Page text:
Forget the plot summary – there’s a description that captures some of it on the back of the book, but more importantly, even briefly summarizing all of the different arcs of Orb Sceptre Throne
would take a couple thousand words (only a slight exaggeration). And therein lies what is probably the biggest problem with the book – there are too many stories being told at once. This causes a bit of confusion and prevents a focused narrative from ever developing. This is hardly a new criticism for books in the Malazan
world – both Erikson and Esslemont are guilty of this elsewhere. But with Erikson, there are always thematic threads that bind the various arcs together and bring a focus of sorts. Esslemont’s writing largely lacks the thematic depth, leaving things far too unfocused.
Another problem holding back Esslemont’s writing is his caginess. Yes, subtlety plays an important part in writing, information must be withheld to maintain interest and suspense, and not every arc can or should come to a complete resolution. However, Esslemont tends to take things too far, which results in more confusion and frustration and brings us to what is the other biggest problem in the book – the apparent lack of an end game.
Even the most die-hard Malazan
fans (such as myself) are probably asking what is the end game? Where is Esslemont going with these books? Again, this is a common issue in Malazan
, and I believe an intentional one. For example – what Malazan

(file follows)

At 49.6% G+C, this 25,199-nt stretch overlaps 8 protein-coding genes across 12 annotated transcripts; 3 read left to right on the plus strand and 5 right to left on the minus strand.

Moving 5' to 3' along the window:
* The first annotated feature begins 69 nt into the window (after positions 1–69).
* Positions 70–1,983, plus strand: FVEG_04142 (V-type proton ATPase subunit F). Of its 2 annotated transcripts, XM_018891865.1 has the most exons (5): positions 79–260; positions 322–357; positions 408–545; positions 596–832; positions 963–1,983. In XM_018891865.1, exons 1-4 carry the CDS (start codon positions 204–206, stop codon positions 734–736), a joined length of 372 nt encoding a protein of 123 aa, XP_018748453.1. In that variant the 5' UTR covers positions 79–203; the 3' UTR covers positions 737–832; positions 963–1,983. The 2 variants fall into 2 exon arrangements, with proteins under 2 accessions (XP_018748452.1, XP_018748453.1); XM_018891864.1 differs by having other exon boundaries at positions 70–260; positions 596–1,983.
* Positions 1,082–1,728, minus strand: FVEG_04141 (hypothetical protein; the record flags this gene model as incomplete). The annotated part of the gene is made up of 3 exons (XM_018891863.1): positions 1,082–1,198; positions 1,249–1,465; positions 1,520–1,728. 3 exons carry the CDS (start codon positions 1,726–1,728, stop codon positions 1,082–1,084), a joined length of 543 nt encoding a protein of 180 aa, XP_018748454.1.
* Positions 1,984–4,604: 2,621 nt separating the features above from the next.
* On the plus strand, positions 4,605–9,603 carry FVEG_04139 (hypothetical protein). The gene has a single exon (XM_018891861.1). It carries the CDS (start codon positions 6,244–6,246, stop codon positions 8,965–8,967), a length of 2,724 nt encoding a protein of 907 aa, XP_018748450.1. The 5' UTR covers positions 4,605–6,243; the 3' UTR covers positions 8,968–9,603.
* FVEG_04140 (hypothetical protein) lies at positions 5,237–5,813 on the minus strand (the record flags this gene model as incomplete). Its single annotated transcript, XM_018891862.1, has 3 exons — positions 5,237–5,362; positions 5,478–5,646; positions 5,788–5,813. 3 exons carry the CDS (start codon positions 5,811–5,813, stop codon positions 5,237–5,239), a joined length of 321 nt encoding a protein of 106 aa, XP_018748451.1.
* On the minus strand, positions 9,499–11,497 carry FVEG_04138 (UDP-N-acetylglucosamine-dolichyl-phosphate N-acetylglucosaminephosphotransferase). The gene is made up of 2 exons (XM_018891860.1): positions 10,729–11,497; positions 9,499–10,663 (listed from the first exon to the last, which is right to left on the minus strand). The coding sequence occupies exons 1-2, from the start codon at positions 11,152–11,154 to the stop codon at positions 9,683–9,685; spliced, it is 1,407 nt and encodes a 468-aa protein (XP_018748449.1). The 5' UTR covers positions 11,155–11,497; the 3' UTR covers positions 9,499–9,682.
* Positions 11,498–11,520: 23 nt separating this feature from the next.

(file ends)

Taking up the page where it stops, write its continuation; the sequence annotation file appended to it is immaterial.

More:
fan after reading the first 5 books in the series actually had an idea of where Erikson was going with things? My guess – none, and fans were loving the wild ride. But once again, Esslemont takes this important aspect of the overall concept of the Malazan
books too far, reversing its effectiveness.
So far I’ve been all bad and no good – well, there is plenty of good to be had. But make no mistake, this good is for the fans (after all, it is essentially book 14 of a 16 book series). The fans get more Bridgeburner action – those few remaining survivors lie at the heart of this one. The Seguleh come alive and we see what they can do. Dassem and Caladran Brood are around, and some of those key people we first met way back in Gardens of the Moon
are back in action. We get a creation story for the world of Wu and the fallout from the convergence at this end of this book should have some big implications to come. And there is ever-present aspect of Esslemont’s writing that fans either love or hate – the relative lack of philosophical musings that Erikson populates his books with.